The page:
I twitched in my seat, as the annoying hamster disappeared into the maw of Felix the Enchanted Cat. “I love a good sales rodent,” he purred.

It’s No Joke

A priest, a rabbi and a lady snake charmer walk into a bar. Sounds like the first line to bad joke, but there was nothing funny about this trio. And they were looking for me, with a vengeance.
Who am I? I’m Oscar, supernatural fairy by nature and private investigator by trade, and I made one heck of a mess for those three. Didn't mean to, a spell went awry and they got caught in the crossfire. And accidentally doing a mind-switch between a priest, a rabbi and a lady snake charmer can cause some problems, let me tell you.

Tuesday 5 May 2015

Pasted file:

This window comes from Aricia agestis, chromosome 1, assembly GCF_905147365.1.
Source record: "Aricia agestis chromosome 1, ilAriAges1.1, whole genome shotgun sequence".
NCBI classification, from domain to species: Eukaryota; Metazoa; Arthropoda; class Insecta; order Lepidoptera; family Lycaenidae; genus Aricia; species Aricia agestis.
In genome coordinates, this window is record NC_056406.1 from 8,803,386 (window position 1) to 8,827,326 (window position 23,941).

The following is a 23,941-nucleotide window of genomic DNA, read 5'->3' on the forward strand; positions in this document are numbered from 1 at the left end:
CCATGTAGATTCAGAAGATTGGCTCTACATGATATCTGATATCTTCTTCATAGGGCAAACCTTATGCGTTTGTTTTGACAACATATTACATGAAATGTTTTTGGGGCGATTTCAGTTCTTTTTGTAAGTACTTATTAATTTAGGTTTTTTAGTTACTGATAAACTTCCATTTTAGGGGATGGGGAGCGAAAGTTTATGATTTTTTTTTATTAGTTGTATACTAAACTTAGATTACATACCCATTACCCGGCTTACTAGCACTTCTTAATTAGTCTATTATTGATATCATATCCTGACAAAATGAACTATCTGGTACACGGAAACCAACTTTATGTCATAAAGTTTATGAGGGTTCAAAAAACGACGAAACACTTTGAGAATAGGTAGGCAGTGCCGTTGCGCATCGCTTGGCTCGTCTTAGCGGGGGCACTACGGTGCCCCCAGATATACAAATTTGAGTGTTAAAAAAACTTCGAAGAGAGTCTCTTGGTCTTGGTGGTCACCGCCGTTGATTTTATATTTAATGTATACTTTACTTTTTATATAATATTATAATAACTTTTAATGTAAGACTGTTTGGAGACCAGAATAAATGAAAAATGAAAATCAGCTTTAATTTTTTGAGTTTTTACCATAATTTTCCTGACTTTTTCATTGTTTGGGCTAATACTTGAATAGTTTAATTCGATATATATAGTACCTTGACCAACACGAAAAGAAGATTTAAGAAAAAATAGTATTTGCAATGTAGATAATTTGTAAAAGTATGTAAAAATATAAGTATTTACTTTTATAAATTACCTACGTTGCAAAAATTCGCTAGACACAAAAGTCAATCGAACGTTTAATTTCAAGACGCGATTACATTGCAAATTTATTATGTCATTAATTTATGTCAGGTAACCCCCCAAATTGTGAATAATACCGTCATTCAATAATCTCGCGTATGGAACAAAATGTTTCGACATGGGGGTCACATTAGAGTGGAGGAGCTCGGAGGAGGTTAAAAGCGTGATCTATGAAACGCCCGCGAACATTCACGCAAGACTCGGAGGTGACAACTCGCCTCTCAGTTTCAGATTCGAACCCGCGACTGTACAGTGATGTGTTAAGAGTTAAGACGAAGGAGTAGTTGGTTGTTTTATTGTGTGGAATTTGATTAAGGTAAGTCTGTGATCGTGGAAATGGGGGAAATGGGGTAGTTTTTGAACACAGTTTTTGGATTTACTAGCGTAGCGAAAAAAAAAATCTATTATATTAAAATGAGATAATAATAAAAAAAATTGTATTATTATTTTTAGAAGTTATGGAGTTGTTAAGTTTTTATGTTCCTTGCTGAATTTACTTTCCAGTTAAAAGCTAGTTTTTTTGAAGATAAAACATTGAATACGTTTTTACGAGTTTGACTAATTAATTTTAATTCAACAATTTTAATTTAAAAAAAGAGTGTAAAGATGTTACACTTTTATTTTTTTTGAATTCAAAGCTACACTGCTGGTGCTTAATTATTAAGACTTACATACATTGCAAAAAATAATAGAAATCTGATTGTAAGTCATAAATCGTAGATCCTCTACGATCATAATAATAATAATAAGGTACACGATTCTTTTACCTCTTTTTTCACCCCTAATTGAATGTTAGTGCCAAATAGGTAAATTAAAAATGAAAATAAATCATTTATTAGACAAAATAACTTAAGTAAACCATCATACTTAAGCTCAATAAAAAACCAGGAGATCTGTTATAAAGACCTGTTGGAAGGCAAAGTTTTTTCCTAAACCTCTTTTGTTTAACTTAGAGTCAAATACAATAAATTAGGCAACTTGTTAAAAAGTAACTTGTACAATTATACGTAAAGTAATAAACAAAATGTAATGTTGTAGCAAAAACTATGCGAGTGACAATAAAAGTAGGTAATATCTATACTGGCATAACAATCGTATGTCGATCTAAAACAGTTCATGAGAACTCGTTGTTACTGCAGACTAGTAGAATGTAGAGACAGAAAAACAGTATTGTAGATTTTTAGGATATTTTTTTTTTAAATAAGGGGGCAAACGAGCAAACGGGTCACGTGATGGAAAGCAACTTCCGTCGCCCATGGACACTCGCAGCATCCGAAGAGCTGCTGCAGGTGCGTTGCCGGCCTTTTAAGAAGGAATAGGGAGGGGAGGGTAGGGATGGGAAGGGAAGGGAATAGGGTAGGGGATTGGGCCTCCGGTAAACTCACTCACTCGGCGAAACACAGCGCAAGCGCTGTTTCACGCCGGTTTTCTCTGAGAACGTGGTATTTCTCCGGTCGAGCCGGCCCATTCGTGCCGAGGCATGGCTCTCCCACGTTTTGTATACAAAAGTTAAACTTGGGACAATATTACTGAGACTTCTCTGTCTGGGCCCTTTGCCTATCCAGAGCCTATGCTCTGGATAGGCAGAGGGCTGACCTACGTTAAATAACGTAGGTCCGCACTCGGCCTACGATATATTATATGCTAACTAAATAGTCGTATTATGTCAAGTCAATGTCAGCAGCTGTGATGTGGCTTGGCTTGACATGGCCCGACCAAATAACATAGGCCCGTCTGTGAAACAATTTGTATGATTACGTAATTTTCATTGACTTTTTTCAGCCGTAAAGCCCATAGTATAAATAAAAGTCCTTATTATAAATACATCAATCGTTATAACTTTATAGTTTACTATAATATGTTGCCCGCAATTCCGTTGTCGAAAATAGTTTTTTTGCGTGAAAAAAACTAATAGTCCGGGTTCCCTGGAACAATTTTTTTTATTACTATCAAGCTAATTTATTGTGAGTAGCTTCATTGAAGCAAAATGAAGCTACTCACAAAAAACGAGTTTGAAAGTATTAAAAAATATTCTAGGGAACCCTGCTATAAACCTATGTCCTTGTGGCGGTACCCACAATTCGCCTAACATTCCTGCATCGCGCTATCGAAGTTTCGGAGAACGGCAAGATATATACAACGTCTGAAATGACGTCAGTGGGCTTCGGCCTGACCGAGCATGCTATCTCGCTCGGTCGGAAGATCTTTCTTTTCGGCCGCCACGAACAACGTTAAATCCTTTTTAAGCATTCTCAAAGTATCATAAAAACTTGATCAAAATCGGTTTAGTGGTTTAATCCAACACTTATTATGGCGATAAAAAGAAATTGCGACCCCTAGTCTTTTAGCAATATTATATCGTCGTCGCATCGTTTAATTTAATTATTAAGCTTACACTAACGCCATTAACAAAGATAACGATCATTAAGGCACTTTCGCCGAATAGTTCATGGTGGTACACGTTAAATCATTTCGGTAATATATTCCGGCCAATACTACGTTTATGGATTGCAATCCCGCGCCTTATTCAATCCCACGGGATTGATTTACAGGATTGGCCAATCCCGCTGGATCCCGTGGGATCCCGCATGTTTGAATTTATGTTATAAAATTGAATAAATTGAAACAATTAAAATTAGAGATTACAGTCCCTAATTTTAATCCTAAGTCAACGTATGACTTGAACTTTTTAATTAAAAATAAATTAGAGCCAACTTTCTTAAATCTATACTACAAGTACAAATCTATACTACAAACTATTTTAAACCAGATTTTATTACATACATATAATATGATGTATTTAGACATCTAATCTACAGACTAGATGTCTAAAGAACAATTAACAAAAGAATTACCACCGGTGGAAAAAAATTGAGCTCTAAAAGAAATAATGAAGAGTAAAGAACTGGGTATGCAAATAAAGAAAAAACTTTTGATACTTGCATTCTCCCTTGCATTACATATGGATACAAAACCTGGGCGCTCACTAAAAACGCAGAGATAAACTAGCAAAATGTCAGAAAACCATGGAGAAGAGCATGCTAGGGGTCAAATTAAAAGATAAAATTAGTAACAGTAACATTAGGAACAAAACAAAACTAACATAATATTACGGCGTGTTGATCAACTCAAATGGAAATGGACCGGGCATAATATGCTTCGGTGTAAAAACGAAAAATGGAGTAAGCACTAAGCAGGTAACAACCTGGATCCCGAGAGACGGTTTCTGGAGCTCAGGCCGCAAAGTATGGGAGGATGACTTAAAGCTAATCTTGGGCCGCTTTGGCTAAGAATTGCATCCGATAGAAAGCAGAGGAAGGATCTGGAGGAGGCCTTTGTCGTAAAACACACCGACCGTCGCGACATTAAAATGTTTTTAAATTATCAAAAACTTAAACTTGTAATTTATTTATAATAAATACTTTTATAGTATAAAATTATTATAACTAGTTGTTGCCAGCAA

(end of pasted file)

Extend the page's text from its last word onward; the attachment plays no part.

Book Spotlight: The Three Sisters

Today I have a treat, a spotlight on the fantasy novel, The Three Sisters by Rebecca Locksley (the pen name of award winning author Jane Routley). Plus, there's the prologue excerpt from the book. Enjoy!

The Three Sisters by Jane Routley (writing as Rebecca Locksley)

Three sisters, estranged from the Society they are destined to save. Elena, more beautiful than any man can resist, is kidnapped, her destiny controlled by the men who desire her. Yani, warrior woman, brave, strong, able to pass as a man, who will do anything to find Elena. Marigoth, powerful female mage, determined never to grow up, equally committed to finding their missing sister. In a country oppressed and cruelly ruled, the fate of many people lies in the unsuspecting hands of these three women.

You can find The Three Sisters at

Excerpt from The Three Sisters


Mathinna’s Story

Three children born of life force,
A bridge from death to life,
from imbalance to harmony.
The warbird flies at their command
to rein in the people of the dragon.
A demon fire that burns toward Ermora
Yields to their quenching
A melded child of their making
is born to rule the dragon
To bring harmony in clasped hands.